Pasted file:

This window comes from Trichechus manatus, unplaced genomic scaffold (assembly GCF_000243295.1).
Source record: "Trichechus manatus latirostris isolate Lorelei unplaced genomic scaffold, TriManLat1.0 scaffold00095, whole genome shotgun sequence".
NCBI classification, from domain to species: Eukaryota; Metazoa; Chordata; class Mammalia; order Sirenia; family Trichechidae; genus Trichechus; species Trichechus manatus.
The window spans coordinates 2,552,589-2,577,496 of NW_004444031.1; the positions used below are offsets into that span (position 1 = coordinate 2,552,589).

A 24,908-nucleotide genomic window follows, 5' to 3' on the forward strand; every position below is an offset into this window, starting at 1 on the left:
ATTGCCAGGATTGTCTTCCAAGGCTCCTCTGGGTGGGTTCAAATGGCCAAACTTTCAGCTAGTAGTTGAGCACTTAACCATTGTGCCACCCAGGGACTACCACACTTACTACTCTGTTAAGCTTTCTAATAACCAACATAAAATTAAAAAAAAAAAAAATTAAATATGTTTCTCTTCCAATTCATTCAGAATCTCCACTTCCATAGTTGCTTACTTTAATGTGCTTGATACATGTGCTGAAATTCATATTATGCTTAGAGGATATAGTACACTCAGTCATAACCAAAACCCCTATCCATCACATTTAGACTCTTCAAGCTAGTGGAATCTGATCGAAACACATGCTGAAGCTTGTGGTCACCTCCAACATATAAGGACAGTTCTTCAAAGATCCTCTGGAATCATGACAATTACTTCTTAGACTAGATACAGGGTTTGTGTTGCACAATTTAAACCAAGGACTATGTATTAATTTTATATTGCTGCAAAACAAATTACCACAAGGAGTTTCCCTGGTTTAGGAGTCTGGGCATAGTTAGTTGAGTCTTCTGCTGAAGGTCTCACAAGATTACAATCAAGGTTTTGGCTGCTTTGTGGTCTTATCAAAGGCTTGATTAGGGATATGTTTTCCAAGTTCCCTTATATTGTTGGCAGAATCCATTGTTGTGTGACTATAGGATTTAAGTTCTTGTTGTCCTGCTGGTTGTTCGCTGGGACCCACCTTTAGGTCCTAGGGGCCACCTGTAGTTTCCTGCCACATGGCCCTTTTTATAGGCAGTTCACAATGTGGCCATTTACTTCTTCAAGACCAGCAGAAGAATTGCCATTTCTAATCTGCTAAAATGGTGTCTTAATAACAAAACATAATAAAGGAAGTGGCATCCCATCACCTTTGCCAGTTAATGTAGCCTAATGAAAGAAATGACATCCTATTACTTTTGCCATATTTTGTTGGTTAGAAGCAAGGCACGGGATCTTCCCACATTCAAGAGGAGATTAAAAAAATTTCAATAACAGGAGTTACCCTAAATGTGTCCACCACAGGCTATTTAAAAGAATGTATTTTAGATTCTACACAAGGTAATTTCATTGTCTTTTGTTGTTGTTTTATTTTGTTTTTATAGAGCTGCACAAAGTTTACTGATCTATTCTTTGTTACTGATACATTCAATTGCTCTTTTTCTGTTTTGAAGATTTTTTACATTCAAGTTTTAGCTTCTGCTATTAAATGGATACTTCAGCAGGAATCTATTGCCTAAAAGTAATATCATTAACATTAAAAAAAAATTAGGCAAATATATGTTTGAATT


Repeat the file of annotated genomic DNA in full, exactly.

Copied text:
This window comes from Trichechus manatus, unplaced genomic scaffold (assembly GCF_000243295.1).
Source record: "Trichechus manatus latirostris isolate Lorelei unplaced genomic scaffold, TriManLat1.0 scaffold00095, whole genome shotgun sequence".
NCBI classification, from domain to species: Eukaryota; Metazoa; Chordata; class Mammalia; order Sirenia; family Trichechidae; genus Trichechus; species Trichechus manatus.
The window spans coordinates 2,552,589-2,577,496 of NW_004444031.1; the positions used below are offsets into that span (position 1 = coordinate 2,552,589).

A 24,908-nucleotide genomic window follows, 5' to 3' on the forward strand; every position below is an offset into this window, starting at 1 on the left:
ATTGCCAGGATTGTCTTCCAAGGCTCCTCTGGGTGGGTTCAAATGGCCAAACTTTCAGCTAGTAGTTGAGCACTTAACCATTGTGCCACCCAGGGACTACCACACTTACTACTCTGTTAAGCTTTCTAATAACCAACATAAAATTAAAAAAAAAAAAAATTAAATATGTTTCTCTTCCAATTCATTCAGAATCTCCACTTCCATAGTTGCTTACTTTAATGTGCTTGATACATGTGCTGAAATTCATATTATGCTTAGAGGATATAGTACACTCAGTCATAACCAAAACCCCTATCCATCACATTTAGACTCTTCAAGCTAGTGGAATCTGATCGAAACACATGCTGAAGCTTGTGGTCACCTCCAACATATAAGGACAGTTCTTCAAAGATCCTCTGGAATCATGACAATTACTTCTTAGACTAGATACAGGGTTTGTGTTGCACAATTTAAACCAAGGACTATGTATTAATTTTATATTGCTGCAAAACAAATTACCACAAGGAGTTTCCCTGGTTTAGGAGTCTGGGCATAGTTAGTTGAGTCTTCTGCTGAAGGTCTCACAAGATTACAATCAAGGTTTTGGCTGCTTTGTGGTCTTATCAAAGGCTTGATTAGGGATATGTTTTCCAAGTTCCCTTATATTGTTGGCAGAATCCATTGTTGTGTGACTATAGGATTTAAGTTCTTGTTGTCCTGCTGGTTGTTCGCTGGGACCCACCTTTAGGTCCTAGGGGCCACCTGTAGTTTCCTGCCACATGGCCCTTTTTATAGGCAGTTCACAATGTGGCCATTTACTTCTTCAAGACCAGCAGAAGAATTGCCATTTCTAATCTGCTAAAATGGTGTCTTAATAACAAAACATAATAAAGGAAGTGGCATCCCATCACCTTTGCCAGTTAATGTAGCCTAATGAAAGAAATGACATCCTATTACTTTTGCCATATTTTGTTGGTTAGAAGCAAGGCACGGGATCTTCCCACATTCAAGAGGAGATTAAAAAAATTTCAATAACAGGAGTTACCCTAAATGTGTCCACCACAGGCTATTTAAAAGAATGTATTTTAGATTCTACACAAGGTAATTTCATTGTCTTTTGTTGTTGTTTTATTTTGTTTTTATAGAGCTGCACAAAGTTTACTGATCTATTCTTTGTTACTGATACATTCAATTGCTCTTTTTCTGTTTTGAAGATTTTTTACATTCAAGTTTTAGCTTCTGCTATTAAATGGATACTTCAGCAGGAATCTATTGCCTAAAAGTAATATCATTAACATTAAAAAAAAATTAGGCAAATATATGTTTGAATT